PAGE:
CHENGDU, SICHUAN PROVINCE, CHINA - 2015/09/13: Coffee cup on table in a Starbucks cafe. Starbucks is streamlining the ordering process so customers are able to get that cup of coffee faster than usual. (Photo by Zhang Peng/LightRocket via Getty Images)
A cappuccino coffee sits in a Starbucks Corp. Reserve cup, used for specialist coffee, on the counter at a Starbucks coffee shop in London, U.K., on Friday, Oct. 16, 2015. Coffee futures fell the most in seven months after Colombia announced measures that will increase exports, spurred by the plight of farmers in the country who are dealing with drought conditions linked to the El Nino weather pattern. Photographer: Chris Ratcliffe/Bloomberg via Getty Images
BEIJING, CHINA - 2014/12/24: A paper coffee cup and Starbucks logo. Starbucks will continue its expansion in China in 2015 and double its China store count to 3,000 by 2019. In its first-quarter fiscal report, the coffee giant shows optimistic expectation for its robust expansion plans in 2015. (Photo by Zhang Peng/LightRocket via Getty Images)
A Starbucks employee writes a message on a cup of freshly brewed coffee at a local store in Washington, DC on December 26, 2012. Starbucks stirred the political pot Wednesday by urging its baristas to write 'come together' on its cups as a way to pressure US lawmakers to compromise on a deal to avert a year-end fiscal crisis. Starbucks chief executive Howard Schultz said the American coffee giant was recommending its first-ever message on the side of tall, grande and venti (small, medium and large) drinks sold at its Washington stores as a way to help break the capital's gridlock on the so-called 'fiscal cliff.' Lawmakers and the White House have less than a week to work out a deal aimed at preventing tax hikes from hitting all Americans and a series of deep, mandated spending cuts from kicking in beginning January 1. AFP PHOTO/Eva HAMBACH (Photo credit should read EVA HAMBACH/AFP/Getty Images)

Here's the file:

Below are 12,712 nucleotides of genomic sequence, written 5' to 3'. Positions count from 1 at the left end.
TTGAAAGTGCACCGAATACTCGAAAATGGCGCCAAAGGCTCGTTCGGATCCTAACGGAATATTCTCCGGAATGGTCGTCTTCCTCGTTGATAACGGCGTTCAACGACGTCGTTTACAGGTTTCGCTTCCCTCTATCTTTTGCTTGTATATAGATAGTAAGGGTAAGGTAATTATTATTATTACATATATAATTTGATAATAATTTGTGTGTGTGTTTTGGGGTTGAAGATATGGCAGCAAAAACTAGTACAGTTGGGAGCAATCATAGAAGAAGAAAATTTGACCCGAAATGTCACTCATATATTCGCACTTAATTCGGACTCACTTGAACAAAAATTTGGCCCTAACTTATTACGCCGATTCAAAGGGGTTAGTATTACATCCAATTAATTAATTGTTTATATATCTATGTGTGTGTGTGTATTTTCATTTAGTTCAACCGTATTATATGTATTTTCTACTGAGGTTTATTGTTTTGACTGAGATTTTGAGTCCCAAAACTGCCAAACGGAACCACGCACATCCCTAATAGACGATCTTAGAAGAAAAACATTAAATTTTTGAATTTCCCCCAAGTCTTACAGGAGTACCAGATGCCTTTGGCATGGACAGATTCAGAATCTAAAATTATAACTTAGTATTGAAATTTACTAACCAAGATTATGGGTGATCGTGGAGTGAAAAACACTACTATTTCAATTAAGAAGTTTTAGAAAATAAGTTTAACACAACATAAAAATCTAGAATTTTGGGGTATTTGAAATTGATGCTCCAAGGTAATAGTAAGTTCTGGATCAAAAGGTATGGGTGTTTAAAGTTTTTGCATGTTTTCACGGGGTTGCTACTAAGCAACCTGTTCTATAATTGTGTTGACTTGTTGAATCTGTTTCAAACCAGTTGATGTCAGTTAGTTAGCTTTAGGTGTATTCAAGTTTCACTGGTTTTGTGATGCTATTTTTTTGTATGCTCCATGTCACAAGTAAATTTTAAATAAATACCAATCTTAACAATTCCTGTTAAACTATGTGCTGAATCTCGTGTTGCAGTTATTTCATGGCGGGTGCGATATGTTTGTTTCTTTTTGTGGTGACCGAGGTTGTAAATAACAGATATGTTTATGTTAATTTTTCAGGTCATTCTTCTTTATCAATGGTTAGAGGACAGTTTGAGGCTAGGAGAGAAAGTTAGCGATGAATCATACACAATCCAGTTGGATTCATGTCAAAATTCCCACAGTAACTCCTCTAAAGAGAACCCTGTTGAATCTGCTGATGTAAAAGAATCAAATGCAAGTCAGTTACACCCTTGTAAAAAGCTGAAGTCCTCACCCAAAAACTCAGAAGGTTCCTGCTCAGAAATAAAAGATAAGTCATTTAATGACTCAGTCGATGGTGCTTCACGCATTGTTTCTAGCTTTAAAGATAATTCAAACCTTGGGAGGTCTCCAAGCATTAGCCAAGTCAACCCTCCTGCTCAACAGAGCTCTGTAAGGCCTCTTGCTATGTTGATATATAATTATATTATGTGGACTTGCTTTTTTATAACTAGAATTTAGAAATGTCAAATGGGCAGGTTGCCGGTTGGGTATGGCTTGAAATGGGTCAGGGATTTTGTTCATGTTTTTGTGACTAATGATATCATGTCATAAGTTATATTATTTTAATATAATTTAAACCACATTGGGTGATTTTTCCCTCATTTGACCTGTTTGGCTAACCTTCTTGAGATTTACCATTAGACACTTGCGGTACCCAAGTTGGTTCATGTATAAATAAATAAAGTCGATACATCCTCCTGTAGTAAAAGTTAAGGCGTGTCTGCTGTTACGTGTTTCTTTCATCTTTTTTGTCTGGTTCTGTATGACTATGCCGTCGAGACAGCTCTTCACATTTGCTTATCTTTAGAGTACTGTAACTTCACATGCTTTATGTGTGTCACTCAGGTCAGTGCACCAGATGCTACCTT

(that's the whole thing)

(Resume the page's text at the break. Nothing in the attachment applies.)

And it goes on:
A Starbucks coffee cup is seen in this photo taken August 12, 2009. AFP Photo/Paul J. Richards (Photo credit should read PAUL J. RICHARDS/AFP/Getty Images)
MIAMI - JANUARY 18: In this photo illustration, the new Starbucks 31-ounce Trenta size ice coffee is seen on the right next to a tall cup of Starbucks coffee on January 18, 2011 in Miami, Florida. Starbucks rolled out the newest member of its lineup of drinks which is available only for Tazo shaken iced teas, iced tea lemonades and iced coffees. (Photo illustration by Joe Raedle/Getty Images)
TOKYO, JAPAN - SEPTEMEBR 26: Starbucks Coffe Company's news product 'Starbucks Discoveries'(Espressso (L), Latte (R)) are seen during a preview party on September 26, 2005 in Tokyo, Japan. 'Starbucks Discoveries' is the company's first chilled cup coffee product which will be available at convenience stores on September 27 in Japan with the same coffee beans used at Starbucks stores. (Photo by Junko Kimura/Getty Images)